When it comes to purchasing a car, who wouldn’t mind buying a new model? That new car smell, the shiny paint, and a clean interior are certainly all enticing, but it’s not always feasible to buy a brand new vehicle, especially if on a small budget. Also, keep in mind that a brand new car decreases in value as soon as it leaves the lot and loses up to 50% of its initial worth after three years. Therefore, purchasing a used car is really not a bad idea at all, provided that you know what to look for while shopping around. Huffines Hyundai McKinney has compiled this guide with tips to help you in your quest of choosing a reliable used vehicle.
Car Selection Process
Prior to searching for a used car, you must ask yourself what your needs are currently and how you might be using the car in the future. Are you purchasing a car for work, regular transportation, or leisure, or a combination thereof? Do you have or are you planning on having a family? What specific activities would you need the car for? Will the car need to accommodate any pets? Try to look online for ideas or even take a walk around your neighborhood to see if there are any cars that might inspire your decision. Remember, once you have purchased a vehicle and have second thoughts, getting rid of it might be difficult, and you might not even be able to get all of your money back if you resell or trade in your car.
Purchasing a car from a private party versus a dealership has its advantages. By buying privately, you are purchasing the vehicle directly from the owner, who should know the car’s history very well. You can ask them all sorts of questions and request vehicle service records, if possible. You can also get a sense for how the owner cared for the vehicle; if it looks great on the outside, chances are he or she took the time to maintain the inside of it as well.
When hunting for a used car, try to bring a friend that is car savvy, as their experienced advice could save you any unnecessary headaches.
Inspection and Test Driving
This is the most crucial part of any used car purchase. There are certain things that are important and a few that are not when it comes to inspecting the physical state of a used vehicle. Damage may be cosmetic and not integral to the functioning of the car, while other signs could signify costly repairs after you have purchased it.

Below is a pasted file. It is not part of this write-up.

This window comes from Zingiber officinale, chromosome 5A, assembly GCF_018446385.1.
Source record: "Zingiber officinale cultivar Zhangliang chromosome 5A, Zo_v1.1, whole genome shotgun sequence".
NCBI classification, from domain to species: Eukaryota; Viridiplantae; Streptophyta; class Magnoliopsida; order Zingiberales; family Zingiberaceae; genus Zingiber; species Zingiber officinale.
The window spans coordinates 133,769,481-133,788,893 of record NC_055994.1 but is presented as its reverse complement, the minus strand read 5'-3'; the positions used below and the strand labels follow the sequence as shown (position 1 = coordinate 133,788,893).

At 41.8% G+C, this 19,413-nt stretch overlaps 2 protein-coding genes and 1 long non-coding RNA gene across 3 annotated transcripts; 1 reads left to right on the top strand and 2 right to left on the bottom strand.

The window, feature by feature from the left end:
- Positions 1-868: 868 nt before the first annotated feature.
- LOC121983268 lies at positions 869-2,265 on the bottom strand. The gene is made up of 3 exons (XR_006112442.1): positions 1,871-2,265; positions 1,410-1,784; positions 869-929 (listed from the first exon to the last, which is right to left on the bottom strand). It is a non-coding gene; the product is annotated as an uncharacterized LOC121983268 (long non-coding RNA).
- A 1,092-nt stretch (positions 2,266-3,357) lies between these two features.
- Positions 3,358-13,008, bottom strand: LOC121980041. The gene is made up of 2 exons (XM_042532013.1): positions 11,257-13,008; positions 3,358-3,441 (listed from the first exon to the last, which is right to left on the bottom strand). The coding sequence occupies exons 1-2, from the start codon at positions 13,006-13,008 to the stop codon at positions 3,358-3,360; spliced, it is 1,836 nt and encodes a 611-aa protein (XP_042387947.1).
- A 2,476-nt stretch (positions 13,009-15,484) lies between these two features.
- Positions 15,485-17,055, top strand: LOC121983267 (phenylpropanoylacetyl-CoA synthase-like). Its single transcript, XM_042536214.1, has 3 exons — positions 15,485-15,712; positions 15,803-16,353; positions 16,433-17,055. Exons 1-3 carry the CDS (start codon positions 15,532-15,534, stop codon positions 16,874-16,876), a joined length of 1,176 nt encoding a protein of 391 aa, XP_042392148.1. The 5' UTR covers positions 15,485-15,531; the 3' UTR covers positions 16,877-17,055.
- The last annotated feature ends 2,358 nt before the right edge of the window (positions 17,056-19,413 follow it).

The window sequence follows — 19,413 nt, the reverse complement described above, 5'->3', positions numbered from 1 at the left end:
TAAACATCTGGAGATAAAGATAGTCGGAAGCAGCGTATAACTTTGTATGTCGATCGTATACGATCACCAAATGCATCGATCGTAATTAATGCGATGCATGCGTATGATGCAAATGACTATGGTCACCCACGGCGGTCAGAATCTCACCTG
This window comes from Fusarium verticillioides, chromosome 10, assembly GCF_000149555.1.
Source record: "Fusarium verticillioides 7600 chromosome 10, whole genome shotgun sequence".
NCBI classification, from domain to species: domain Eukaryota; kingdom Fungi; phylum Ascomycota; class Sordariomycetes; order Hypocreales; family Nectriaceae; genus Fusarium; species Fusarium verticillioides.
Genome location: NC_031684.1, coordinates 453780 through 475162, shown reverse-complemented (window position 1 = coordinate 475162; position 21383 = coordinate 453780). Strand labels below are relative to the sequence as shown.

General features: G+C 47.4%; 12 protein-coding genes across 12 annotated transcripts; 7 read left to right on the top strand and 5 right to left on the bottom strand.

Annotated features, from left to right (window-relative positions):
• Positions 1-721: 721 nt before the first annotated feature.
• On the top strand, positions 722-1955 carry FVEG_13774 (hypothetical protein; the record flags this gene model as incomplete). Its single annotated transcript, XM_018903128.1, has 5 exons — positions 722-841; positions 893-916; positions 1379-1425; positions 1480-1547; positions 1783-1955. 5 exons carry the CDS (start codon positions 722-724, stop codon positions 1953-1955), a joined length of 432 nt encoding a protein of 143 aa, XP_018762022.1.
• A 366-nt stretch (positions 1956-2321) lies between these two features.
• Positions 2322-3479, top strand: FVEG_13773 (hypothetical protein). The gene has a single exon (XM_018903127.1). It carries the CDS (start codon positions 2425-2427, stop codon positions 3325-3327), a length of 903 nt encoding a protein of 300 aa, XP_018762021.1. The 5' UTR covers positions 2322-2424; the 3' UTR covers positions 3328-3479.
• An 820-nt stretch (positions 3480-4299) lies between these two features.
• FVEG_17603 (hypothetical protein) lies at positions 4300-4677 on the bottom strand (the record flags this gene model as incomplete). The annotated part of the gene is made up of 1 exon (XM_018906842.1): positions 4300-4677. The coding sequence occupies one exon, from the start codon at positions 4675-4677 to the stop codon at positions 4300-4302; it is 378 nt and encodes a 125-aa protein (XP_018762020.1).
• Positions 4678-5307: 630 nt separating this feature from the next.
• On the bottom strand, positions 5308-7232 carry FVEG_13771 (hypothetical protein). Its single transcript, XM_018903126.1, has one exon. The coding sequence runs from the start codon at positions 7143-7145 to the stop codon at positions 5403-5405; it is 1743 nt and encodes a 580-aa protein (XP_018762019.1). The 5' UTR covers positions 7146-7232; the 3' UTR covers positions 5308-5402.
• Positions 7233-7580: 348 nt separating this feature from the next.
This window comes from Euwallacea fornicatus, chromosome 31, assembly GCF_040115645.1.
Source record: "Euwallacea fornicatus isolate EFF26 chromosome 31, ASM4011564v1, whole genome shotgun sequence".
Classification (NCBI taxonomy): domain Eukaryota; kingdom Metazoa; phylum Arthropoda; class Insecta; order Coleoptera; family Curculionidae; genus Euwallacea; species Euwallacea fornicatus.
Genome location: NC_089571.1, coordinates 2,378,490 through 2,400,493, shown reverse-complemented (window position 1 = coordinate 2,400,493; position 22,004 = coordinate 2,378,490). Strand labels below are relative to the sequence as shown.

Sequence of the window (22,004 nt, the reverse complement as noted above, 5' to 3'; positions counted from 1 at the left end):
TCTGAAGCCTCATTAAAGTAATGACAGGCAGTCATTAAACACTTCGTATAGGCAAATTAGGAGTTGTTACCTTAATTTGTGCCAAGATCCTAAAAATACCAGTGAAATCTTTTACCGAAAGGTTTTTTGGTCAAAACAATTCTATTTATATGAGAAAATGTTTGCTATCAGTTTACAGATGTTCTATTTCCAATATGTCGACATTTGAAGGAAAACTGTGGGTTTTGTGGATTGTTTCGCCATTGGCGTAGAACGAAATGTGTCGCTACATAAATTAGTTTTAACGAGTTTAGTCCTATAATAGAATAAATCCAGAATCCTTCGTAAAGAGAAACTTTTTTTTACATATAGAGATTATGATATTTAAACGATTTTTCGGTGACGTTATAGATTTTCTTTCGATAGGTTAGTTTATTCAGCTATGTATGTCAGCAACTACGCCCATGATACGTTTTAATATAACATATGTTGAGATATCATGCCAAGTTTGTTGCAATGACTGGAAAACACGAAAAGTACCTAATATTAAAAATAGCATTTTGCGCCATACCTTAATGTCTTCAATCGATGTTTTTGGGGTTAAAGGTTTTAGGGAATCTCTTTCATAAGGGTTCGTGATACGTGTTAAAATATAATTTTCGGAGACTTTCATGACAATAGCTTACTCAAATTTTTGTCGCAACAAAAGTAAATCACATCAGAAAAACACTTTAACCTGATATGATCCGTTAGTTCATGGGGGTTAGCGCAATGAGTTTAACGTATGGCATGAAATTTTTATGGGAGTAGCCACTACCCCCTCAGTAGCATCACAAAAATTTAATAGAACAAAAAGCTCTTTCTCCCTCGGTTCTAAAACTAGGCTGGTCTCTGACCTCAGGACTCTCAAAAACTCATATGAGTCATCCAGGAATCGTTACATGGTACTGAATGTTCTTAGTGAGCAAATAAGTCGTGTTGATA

Thoroughly inspect every inch of the car and look for scratches, dents, and rust. Rust on hinges and bolts located in the door jams and bolts indicates that the car could have been submerged under water. If you find black, greasy residue in the tailpipe, this means the engine is burning oil and there is a leak somewhere. Sniff around to check for the smell of cigarette smoke or mildew, which can be very difficult to remove.
Check for even tread wear on the tires, as uneven wear could indicate potential alignment issues. New tires installed on a used vehicle will hide this problem.
Take the car out for a 30-minute test drive. Listen for knocking sounds while accelerating. Notice if there are any smells of burnt oil, which signify a leaky head gasket (and a costly repair). Other aspects to check include the steering, braking mechanism (listen for grinding or metal-on-metal sounds), powered seats and windows, sound system, heating and air conditioning (do pay attention for any musty smells coming out of the vents), and any warning lights that may appear or flash on the dashboard. Check for ease of shifting (think of the car’s transmission) and be wary of any blue or white smoke coming out of the tailpipe. After the test drive, look under the hood and inspect the area for cracked hoses and fluid leaks, such as oil on the engine block.
Hiring a mechanic for an in-depth inspection of your chosen vehicle is always the most sensible solution to any concerns. The mechanic will be able to tell if there is any major damage, if any serious repairs were made, and if the car requires any additional necessary work.
Keep in mind that different state laws with regards to salvage titles allow for legal loopholes, meaning that rebuilt, wrecked cars might make it into the marketplace. Always inquire about the title to see the vehicle’s history prior to purchasing. Be careful with buying a car whose title was lost, as it typically means that there is some damage. It is estimated by Carfax — a vehicle history report agency — that approximately 20% of vehicles on the road have a history of accident damage, but keep in mind that this figure only reflects those cars whose owners have reported their accidents.
You might think that purchasing a reliable make is good enough even if buying used, but realize that each used car has its own story and as a result, the car might not meet your initial expectations down the road.
The Buying Process
A good piece of advice is to not make a purchase in a rush. Take your time, do your research, and always get a second opinion on your selection. With regards to pricing, you can always negotiate the seller’s price if you feel that there are integral or aesthetic issues which would be costly to repair.
The most important thing to remember in the process of purchasing a car is that you, the buyer, are the one who sets the final price, and not the owner. Negotiation is expected, so hold your ground based on your estimate of the car’s worth. And finally, always be ready to walk away if you think the price is too high. This could sometimes work in your favor if the seller does not have any other offers.
When you are in need of transportation but cannot afford a new car, the only other feasible option is to buy used. Going this route, however, means that you have to be extra careful with your decision-making process in order to avoid purchasing a lemon.
When you’re ready to buy a used car, come by Huffines Hyundai McKinney for a look at our used car inventory. We promise you’ll find something you’ll love.
Image via Flickr by brownpau